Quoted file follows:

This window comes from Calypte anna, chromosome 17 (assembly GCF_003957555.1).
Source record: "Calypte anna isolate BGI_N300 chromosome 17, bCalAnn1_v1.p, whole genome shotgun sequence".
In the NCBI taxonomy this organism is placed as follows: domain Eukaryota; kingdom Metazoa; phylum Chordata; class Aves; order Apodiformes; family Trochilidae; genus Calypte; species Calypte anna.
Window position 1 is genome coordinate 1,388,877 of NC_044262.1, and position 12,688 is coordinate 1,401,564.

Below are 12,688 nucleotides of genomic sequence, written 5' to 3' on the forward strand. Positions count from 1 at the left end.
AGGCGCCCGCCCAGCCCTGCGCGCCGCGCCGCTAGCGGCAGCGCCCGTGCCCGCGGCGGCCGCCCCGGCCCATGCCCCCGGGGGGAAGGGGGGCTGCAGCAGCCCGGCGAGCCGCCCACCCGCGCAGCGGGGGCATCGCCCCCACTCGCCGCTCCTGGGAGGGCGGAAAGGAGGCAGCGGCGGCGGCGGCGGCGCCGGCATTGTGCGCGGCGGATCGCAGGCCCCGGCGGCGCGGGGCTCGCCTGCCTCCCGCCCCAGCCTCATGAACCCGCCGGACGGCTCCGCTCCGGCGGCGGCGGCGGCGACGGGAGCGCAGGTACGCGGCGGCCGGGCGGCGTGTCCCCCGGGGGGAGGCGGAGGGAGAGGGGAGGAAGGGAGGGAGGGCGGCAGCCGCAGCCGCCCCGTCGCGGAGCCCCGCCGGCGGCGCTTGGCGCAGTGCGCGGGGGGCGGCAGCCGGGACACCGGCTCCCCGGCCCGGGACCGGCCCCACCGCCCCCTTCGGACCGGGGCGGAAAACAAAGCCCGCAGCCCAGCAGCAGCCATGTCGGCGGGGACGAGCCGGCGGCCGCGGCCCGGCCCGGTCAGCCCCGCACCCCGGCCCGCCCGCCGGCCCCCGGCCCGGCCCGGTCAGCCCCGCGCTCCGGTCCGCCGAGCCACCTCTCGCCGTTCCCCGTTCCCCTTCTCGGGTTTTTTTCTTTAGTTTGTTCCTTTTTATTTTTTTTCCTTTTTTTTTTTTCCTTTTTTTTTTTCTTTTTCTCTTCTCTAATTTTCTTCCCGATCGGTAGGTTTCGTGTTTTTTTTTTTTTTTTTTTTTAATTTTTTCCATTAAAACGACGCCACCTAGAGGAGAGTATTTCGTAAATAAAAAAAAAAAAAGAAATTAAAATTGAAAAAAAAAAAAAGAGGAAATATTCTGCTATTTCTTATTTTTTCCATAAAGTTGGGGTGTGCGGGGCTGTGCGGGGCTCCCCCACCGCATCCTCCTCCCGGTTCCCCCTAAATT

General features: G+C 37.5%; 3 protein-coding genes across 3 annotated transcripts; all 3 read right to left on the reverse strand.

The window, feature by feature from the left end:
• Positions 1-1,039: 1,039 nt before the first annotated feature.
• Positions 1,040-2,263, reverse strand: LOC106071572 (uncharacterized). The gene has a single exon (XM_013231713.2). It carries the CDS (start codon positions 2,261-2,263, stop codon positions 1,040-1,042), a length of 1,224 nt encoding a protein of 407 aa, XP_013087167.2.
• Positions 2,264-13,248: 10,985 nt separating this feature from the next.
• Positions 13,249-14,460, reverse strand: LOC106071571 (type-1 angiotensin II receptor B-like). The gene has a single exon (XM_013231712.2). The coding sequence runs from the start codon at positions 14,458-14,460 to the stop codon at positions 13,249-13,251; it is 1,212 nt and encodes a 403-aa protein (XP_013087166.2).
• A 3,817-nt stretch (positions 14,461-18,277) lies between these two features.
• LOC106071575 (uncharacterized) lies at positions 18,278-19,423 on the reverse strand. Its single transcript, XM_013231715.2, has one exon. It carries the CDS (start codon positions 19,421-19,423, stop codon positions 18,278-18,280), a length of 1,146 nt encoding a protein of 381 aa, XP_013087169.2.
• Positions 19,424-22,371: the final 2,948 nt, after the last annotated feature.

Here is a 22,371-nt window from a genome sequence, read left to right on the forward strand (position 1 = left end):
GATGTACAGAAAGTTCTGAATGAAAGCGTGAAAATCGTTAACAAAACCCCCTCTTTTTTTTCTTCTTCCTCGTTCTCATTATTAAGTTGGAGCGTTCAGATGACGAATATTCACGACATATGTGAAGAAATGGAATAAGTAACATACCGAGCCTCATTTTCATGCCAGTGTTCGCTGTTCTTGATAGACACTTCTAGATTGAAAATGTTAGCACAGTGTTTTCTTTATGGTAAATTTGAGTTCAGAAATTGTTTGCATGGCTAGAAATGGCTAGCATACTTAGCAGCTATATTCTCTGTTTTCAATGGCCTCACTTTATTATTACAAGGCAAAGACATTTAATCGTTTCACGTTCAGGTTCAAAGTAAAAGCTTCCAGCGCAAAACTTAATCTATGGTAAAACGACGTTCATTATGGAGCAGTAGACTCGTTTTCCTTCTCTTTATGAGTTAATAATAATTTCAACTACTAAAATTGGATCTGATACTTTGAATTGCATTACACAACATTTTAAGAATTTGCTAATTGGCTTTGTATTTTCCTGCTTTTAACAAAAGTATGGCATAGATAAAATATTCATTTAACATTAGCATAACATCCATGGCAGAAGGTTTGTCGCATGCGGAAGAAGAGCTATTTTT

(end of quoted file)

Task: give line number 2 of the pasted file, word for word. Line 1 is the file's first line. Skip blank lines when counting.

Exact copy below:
Source record: "Calypte anna isolate BGI_N300 chromosome 17, bCalAnn1_v1.p, whole genome shotgun sequence".